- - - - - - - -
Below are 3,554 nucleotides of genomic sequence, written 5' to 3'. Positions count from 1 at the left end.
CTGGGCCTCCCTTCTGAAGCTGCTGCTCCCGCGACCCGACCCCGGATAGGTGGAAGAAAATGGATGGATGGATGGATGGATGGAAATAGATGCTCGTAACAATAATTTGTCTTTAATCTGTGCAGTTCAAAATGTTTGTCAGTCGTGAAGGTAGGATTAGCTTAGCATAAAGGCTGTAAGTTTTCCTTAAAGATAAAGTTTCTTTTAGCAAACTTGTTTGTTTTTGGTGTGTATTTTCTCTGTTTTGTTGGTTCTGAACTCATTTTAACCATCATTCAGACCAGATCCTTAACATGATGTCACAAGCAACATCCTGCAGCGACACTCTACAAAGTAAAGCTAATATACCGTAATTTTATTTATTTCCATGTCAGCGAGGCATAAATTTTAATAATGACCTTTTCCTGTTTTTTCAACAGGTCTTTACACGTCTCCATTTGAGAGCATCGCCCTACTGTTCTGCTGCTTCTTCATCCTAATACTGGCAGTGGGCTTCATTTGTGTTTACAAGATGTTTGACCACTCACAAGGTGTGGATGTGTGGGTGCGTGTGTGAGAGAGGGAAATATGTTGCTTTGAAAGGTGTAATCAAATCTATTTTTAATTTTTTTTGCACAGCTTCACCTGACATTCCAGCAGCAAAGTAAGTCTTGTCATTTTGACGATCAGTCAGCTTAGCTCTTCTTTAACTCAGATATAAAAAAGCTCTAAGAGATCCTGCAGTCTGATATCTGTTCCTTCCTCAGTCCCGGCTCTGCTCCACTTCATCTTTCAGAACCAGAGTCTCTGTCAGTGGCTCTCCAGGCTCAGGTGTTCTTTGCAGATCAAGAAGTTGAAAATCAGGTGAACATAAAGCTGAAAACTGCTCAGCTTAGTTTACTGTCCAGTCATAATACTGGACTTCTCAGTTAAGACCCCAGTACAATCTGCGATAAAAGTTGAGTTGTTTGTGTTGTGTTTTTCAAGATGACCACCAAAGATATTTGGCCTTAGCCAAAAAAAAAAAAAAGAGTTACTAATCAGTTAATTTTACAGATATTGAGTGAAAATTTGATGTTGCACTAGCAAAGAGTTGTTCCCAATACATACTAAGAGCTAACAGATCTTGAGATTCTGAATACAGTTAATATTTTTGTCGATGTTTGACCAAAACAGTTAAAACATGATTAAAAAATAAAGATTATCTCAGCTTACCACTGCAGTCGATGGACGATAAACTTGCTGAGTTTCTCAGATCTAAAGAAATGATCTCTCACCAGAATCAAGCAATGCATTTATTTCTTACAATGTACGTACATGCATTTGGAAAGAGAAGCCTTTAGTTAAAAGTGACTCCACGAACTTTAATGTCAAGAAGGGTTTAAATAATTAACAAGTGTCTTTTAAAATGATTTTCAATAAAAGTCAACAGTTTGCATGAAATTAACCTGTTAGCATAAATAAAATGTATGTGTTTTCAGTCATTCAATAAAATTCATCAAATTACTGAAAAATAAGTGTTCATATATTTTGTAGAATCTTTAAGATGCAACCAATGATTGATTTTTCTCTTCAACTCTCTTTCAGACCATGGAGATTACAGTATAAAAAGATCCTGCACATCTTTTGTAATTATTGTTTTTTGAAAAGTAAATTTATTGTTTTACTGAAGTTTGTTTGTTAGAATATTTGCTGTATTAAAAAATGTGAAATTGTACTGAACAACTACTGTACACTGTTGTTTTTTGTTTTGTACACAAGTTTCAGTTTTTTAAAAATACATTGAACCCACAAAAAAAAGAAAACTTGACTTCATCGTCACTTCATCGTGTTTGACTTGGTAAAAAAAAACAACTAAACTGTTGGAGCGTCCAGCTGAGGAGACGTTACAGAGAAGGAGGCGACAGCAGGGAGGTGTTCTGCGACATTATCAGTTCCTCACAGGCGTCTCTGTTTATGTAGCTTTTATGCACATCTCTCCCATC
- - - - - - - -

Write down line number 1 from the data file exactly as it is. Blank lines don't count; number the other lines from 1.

Below are 3,554 nucleotides of genomic sequence, written 5' to 3'. Positions count from 1 at the left end.